Folks planning a holiday ski junket should take steps
to ward off altitude sickness, according to an expert
at the University of Colorado.
Rapid ascent, combined with rigorous physical activity,
can trigger the condition.
"If you are not exerting yourself, you may not feel
any symptoms, especially if you are going up quickly
and coming down quickly. Most people who drive through
the Rockies may not feel any symptoms," Dr. Vaughn
Browne, an emergency physician at University of Colorado
Hospital and an associated professor at the CU School
of Medicine, said in a prepared statement.
However, people from lower altitude areas who are
going to spend time in the mountains need to acclimatize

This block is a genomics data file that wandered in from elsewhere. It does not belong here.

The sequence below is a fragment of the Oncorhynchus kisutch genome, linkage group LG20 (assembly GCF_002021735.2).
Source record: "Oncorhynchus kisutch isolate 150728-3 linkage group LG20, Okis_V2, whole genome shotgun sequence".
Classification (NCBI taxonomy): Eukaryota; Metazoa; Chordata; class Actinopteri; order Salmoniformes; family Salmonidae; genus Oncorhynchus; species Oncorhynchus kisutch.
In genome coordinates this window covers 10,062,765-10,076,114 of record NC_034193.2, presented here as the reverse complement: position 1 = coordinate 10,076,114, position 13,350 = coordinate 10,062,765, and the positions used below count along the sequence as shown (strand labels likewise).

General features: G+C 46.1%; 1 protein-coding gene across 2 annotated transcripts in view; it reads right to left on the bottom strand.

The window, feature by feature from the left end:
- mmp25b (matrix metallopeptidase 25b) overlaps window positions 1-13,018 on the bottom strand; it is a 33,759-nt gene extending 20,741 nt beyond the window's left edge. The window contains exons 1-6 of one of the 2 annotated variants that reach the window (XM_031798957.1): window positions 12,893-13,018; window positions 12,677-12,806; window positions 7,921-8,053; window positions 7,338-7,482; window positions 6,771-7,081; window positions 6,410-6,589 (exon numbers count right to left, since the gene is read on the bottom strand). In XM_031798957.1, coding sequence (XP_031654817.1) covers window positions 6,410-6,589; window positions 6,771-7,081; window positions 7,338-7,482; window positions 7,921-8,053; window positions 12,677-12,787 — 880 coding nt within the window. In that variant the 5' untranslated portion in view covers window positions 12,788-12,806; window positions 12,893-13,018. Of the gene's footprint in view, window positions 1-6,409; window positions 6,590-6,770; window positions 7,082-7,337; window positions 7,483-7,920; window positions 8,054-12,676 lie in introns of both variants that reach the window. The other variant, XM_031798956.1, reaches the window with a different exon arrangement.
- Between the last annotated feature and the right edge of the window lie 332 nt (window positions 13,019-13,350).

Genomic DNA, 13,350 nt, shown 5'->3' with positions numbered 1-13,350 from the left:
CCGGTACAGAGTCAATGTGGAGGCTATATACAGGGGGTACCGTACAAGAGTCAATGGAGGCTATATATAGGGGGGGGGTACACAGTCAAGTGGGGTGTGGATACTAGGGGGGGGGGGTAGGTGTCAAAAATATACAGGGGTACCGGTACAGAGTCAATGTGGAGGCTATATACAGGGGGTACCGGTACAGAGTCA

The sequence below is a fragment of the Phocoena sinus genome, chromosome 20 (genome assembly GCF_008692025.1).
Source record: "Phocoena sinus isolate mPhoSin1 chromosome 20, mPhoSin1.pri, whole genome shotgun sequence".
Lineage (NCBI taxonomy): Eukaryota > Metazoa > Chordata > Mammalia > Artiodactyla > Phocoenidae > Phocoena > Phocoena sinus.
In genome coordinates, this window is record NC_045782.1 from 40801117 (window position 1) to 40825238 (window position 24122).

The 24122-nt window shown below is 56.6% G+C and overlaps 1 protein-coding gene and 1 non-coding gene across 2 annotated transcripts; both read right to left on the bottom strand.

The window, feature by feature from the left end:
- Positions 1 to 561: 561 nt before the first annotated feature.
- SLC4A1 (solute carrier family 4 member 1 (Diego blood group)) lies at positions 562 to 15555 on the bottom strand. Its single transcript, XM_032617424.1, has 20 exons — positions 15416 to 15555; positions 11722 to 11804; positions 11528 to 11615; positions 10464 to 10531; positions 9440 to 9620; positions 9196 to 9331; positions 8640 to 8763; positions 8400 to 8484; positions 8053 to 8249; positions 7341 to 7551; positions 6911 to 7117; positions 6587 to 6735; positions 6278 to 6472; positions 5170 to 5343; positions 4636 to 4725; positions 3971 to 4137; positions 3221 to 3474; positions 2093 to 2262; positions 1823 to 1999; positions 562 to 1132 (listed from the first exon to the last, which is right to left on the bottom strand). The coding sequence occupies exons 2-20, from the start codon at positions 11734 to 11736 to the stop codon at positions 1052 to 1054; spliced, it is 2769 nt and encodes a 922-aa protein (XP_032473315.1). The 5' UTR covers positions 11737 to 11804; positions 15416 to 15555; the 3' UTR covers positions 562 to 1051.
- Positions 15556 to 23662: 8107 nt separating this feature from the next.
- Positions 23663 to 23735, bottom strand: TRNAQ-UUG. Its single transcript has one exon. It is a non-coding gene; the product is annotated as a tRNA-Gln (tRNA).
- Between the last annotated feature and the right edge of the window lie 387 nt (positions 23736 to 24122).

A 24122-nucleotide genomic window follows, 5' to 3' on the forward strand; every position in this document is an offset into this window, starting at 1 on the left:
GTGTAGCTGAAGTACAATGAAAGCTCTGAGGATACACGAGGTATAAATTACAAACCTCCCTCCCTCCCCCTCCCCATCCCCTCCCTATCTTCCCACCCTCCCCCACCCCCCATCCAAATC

themselves to the thinner air and lower oxygen levels
of high elevations before they hit the ski slopes
or do other activities.
"It's important the first day at altitude to adjust
by doing light to moderate exercise. Even if they
are aerobically trained, they still need time to adapt
to altitude," Browne said.
He also recommended that skiers:
- Go Slow. When traveling at altitudes 10,000
feet or higher, do not ascend more than 2,000 feet
over a 24-hour period.
- Hydrate. Drink plenty of water. Adequate
hydration is critical for people traveling to higher
- Eat less. Consume smaller, carbohydrate-rich
meals and limit fat and protein intake. Avoid alcohol.
- Watch for symptoms. Individuals at a high
altitude who experience serious symptoms such as
severe headache, decreased levels of consciousness,
unsteady gait, repeated vomiting or seizures, should
immediately descend to a lower altitude and seek
immediate medical help.